And it’s probably my single most expensive ingredient that I purchased in bulk. And actually when you go to a local drug store, there are very few retinaldehyde based products, which is why it’s going to be hard to get your hands on it. It is still my favorite form of vitamin A for skin of color, because it is more effective than retinol and it’s less irritating. And for us that’s the holy grail, less irritation. The next ingredient I would say is retinol 0.5%. So retinol 0.5% is more effective than retinyl palmitate, but it’s less effective than say isotretinoin or tretinoin. So again, it’s a very good first line of ingredient to use for your acne. Of course, you get the same benefits that you would get with vitamin A, with retinol or retinaldehyde. And those also include helping with melasma, with oily skin, with open pores. The next grade up would be adapalene.
So adapalene is a generic term and the brand names would be Differin or Epiduo. These can be found as a gel or a cream. 0.1% adapalene is a better tolerated than 0.025% tretinoin. The next lineup would be tretinoin. And the brand name would be Retin-A. So this can be irritating. It can lead to itching, stinging, flaking of the skin and it’s not first-line treatment for acne. I would avoid using this at the same time as benzyl peroxide, salicylic acid, or certainly denatured alcohol completely. If you do want to use those ingredients, I would just use them at different times. And then the next one up would be isotretinoin and that’s taken internally as capsules. And the brand name for it would be Roaccutane. So you might have heard of those two interchangeably.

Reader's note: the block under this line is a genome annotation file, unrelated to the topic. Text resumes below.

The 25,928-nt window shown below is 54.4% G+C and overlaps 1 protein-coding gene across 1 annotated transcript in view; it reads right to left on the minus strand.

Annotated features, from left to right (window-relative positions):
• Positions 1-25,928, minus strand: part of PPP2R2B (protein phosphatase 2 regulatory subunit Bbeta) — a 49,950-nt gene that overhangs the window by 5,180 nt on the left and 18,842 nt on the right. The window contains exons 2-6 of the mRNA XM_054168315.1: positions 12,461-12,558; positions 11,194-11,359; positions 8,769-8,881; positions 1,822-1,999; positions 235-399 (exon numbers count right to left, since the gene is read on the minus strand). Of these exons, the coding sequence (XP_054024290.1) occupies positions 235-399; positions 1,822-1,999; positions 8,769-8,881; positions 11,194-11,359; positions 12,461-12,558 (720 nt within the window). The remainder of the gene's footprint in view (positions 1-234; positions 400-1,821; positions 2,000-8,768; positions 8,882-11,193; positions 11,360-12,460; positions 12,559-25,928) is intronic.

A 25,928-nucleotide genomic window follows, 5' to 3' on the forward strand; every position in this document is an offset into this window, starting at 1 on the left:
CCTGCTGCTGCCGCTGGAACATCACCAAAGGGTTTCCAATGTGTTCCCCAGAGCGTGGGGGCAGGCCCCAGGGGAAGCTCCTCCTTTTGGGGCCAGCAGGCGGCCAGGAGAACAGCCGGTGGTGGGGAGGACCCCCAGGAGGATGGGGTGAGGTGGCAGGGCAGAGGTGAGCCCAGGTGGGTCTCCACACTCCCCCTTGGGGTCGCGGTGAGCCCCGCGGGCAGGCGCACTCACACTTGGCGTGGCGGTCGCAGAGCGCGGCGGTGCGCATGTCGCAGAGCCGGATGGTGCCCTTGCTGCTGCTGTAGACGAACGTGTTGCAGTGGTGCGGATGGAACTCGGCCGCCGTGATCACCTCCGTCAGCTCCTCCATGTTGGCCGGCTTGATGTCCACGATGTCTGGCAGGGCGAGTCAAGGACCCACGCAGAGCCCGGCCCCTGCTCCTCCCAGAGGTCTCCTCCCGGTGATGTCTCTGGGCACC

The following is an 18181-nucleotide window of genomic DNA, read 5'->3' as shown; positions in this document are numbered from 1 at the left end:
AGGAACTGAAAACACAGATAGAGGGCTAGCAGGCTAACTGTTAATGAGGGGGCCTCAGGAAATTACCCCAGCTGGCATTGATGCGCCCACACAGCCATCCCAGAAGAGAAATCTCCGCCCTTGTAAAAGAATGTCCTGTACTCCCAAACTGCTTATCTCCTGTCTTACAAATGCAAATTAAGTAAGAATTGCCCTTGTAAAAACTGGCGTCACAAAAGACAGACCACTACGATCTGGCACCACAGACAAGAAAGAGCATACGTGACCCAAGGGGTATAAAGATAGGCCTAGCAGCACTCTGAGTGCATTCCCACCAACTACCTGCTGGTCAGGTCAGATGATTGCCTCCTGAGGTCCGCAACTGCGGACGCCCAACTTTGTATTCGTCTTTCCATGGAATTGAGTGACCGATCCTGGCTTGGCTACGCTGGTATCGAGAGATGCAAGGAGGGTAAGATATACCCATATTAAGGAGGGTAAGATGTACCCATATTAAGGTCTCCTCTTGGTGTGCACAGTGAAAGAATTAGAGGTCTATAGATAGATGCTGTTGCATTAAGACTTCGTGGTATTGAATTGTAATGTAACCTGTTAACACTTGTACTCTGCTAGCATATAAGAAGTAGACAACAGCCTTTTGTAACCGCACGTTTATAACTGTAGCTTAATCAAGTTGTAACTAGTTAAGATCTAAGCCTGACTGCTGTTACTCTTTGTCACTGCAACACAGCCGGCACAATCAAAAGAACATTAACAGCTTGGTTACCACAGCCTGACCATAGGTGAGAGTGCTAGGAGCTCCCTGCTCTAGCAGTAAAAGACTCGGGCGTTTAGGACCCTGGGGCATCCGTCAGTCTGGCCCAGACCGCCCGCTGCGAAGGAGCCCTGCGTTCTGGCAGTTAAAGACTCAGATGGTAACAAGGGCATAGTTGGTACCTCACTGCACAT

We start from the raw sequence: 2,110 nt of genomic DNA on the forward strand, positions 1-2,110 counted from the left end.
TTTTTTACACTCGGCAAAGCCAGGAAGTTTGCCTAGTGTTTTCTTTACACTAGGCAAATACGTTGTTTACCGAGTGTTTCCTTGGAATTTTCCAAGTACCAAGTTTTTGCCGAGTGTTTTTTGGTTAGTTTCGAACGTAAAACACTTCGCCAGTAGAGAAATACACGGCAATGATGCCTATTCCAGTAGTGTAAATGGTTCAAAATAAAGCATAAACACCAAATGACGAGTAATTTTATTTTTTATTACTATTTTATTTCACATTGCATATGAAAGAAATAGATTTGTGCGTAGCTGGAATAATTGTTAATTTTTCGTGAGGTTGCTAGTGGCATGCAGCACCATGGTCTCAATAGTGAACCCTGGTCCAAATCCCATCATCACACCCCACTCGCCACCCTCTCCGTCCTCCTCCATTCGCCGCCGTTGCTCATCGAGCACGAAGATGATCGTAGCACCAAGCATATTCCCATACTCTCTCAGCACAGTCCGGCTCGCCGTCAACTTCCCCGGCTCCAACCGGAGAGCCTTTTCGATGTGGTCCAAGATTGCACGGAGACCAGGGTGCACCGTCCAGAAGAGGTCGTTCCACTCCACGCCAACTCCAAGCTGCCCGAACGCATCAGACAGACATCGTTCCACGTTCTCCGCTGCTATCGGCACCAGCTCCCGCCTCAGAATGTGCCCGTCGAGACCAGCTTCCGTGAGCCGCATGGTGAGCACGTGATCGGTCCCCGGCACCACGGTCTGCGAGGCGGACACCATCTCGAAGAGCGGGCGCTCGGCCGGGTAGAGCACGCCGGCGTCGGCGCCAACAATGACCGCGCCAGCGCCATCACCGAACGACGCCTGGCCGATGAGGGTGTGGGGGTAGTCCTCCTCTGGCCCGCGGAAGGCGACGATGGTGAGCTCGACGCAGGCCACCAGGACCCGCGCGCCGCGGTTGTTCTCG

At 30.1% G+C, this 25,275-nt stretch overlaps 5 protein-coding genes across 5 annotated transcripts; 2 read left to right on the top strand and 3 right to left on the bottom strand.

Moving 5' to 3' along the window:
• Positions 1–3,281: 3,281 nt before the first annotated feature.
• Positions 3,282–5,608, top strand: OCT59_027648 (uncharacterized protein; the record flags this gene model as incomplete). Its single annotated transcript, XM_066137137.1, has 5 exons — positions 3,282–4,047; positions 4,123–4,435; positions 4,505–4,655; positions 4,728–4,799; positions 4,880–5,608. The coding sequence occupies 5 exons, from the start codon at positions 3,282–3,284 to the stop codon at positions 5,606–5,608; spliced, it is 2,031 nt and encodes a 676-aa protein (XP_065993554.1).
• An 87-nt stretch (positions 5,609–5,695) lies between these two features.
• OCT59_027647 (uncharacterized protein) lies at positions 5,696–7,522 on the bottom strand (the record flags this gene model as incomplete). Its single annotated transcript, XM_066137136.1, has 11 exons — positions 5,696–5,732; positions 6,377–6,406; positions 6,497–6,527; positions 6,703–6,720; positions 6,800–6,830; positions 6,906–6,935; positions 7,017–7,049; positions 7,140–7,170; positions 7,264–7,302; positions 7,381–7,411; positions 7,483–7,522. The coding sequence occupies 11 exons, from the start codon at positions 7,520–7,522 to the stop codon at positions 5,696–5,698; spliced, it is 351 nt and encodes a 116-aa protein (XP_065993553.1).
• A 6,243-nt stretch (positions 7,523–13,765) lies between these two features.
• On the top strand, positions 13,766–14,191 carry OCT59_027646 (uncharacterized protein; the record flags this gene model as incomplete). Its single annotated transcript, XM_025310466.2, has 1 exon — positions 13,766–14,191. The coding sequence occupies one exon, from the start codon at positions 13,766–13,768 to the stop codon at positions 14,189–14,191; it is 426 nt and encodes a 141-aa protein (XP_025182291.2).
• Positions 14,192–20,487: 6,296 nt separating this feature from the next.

So this is useful severe acne and has to be prescribed by a doctor. You have to take regular blood tests as well. And the side effects can be things like dry eyes, dry mouth. You can’t get pregnant while you on it because it can affect the baby. Can also lead to headaches, joint pain, muscle pain, and affect the liver too. This is why you have to do regular blood tests. They tend to give you 0.5 milligrams per kg of your body weight. I’ve done a whole video dedicated to Roaccutane for skin of color. So a plea, if you’re thinking about taking it, please can you watch that video first. Okay, so I’m very important things for you to note, if you’re going to take any of these forms of vitamin A is number one, you don’t take vitamin A when you are pregnant, not topically and certainly not intensity.
Number two is even off your acne has cleared up, it is worth continuing with your vitamin A for maintenance purposes. Number three, because it can be very irritating, I do recommend the sandwich method where you apply your moisturizer first, then your vitamin A and then your moisturizer on top. Yes, you’re going to get less penetration of actives, but you are maintaining your moisture barrier and your skin barrier, which is essential. As soon as you’ve damaged that skin barrier skin is now very sensitive and it can take months to recover. And then you’re in this vicious cycle where you’ve now got a damage skin barrier and you’ve got acne, which I absolutely do not want for you. The other thing to note is that your skin can become quite sensitive to light. So already, I know all of you are wearing your SPF 50 every two hours, but just in case you aren’t, you really have to be when you’re on vitamin A.
So just to recap for you, the order in terms of efficacy and irritancy profile. I’m always going to start with retinaldehyde, it’s less irritating and actually more effective than retinol but it’s harder to get ahold of. So that would be my first option. And the second option would be retinol, very easy to get ahold of, relatively cheap but it isn’t alcohol, which means it is quite irritating to the skin. Then adapalene, then tretinoin and then isotretinoin in that order.